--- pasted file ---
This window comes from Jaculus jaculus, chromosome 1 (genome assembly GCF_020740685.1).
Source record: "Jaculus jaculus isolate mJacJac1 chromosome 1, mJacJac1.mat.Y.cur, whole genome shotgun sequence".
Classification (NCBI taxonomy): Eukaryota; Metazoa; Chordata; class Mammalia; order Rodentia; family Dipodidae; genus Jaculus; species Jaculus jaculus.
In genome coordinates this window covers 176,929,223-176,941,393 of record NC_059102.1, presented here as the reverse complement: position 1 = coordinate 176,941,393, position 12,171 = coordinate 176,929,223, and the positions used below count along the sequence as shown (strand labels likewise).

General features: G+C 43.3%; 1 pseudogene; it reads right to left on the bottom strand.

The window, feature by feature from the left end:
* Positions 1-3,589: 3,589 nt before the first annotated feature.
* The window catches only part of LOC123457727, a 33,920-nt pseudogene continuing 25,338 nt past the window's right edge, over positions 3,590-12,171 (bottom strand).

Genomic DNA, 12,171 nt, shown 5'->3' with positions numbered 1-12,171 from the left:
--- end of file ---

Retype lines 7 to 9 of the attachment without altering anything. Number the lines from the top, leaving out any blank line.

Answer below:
* Positions 1-3,589: 3,589 nt before the first annotated feature.
* The window catches only part of LOC123457727, a 33,920-nt pseudogene continuing 25,338 nt past the window's right edge, over positions 3,590-12,171 (bottom strand).

Genomic DNA, 12,171 nt, shown 5'->3' with positions numbered 1-12,171 from the left: